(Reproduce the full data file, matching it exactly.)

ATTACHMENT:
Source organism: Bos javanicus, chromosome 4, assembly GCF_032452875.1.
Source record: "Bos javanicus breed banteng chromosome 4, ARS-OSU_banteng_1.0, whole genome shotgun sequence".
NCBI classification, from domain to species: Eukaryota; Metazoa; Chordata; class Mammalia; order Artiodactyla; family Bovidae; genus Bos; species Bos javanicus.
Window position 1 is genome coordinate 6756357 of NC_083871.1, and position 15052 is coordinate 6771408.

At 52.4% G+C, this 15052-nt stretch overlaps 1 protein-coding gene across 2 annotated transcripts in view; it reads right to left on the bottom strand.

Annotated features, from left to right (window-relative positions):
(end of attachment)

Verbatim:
Source organism: Bos javanicus, chromosome 4, assembly GCF_032452875.1.
Source record: "Bos javanicus breed banteng chromosome 4, ARS-OSU_banteng_1.0, whole genome shotgun sequence".
NCBI classification, from domain to species: Eukaryota; Metazoa; Chordata; class Mammalia; order Artiodactyla; family Bovidae; genus Bos; species Bos javanicus.
Window position 1 is genome coordinate 6756357 of NC_083871.1, and position 15052 is coordinate 6771408.

At 52.4% G+C, this 15052-nt stretch overlaps 1 protein-coding gene across 2 annotated transcripts in view; it reads right to left on the bottom strand.

Annotated features, from left to right (window-relative positions):